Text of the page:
[llvm-dev] [RFC] Design of a TBAA sanitizer

Stephen Kell via llvm-dev llvm-dev at lists.llvm.org
Mon Apr 10 03:15:44 PDT 2017

> At EuroLLVM, Chandler and I chatted about the design for a potential
> TBAA sanitizer. Here's my attempt to summarize:
> C/C++ have type-based aliasing rules, and LLVM's optimizer can exploit
> these given TBAA metadata added by Clang. Roughly, a pointer of given
> type cannot be used to access an object of a different type (with, of
> course, certain exceptions). Unfortunately, there's a lot of code in the
> wild that violates these rules (e.g. for type punning), and such code
> often must be built with -fno-strict-aliasing. Performance is often
> sacrificed as a result. Part of the problem is the difficulty of finding
> TBAA violations. A sanitizer would help.

It's not quite the same thing, but at last year's EuroLLVM, Chris
Diamand and I presented a Clang-based tool for detecting bad pointer
casts. This seems to be fairly good at identifying code which needs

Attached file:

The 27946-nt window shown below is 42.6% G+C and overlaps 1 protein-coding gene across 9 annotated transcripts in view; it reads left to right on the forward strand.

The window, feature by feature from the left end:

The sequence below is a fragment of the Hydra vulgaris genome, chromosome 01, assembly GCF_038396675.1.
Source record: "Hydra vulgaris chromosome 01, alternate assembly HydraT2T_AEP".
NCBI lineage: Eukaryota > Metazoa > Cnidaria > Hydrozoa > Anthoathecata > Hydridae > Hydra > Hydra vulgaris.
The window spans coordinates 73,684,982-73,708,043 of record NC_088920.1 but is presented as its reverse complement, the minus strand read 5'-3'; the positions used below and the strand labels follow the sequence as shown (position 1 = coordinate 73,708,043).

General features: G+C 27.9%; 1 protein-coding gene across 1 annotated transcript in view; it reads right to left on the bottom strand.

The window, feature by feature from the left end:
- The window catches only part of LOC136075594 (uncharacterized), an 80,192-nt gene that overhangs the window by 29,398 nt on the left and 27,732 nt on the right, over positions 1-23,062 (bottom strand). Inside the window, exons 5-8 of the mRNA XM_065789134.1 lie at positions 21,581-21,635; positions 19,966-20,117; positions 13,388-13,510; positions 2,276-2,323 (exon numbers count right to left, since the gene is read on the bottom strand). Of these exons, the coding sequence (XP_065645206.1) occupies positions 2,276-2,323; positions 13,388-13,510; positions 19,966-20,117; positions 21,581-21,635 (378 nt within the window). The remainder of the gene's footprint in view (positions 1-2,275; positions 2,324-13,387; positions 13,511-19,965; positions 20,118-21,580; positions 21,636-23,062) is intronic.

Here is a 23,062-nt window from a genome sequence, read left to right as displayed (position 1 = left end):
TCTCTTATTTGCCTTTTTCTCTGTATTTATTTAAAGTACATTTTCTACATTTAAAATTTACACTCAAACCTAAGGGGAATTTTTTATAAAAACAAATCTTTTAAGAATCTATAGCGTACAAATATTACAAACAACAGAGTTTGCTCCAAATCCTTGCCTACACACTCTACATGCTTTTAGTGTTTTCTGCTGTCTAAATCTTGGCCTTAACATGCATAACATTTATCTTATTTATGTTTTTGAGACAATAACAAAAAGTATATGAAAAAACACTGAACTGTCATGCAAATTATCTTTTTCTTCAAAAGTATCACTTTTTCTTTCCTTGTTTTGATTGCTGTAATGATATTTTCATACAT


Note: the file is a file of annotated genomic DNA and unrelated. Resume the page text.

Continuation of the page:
-fno-strict-aliasing... although it is not designed for checking of
exactly that. <http://www.llvm.org/devmtg/2016-03/#presentation9>

Funnily enough, I was about to e-mail this list with some notes about
that system, since I currently have some spare cycles which could
perhaps help get the Clang/LLVM parts contributed. I'll mostly save
those thoughts for a separate thread (appearing soon!), but continuing
on-topic below....

> A design goal of a TBAA sanitizer is to limit the shadow-memory overhead
> of the implementation. ASan, for example, uses 1 bit per byte. Here
> we're hoping to keep the overhead down to 2 bits per byte for the TBAA
> sanitizing. We might be able to do this, while handling all common types
> on the fast path, if we use both alignment and type information.

Slightly provocative question, but are you sure that byte-scale shadow
memory is a good fit? It might be, depending on the rest of the design
(more below). A possible alternative is to maintain metadata only at
allocation granularity... my approach does this, and it helps keep the
overhead pretty low in time and space, with two caveats. One is about
checking casts, not dereferences (more below); the other is needing more
complex run-time machinery to understand what "allocations" are.
(However, that has a ton of other applications, so I believe it's very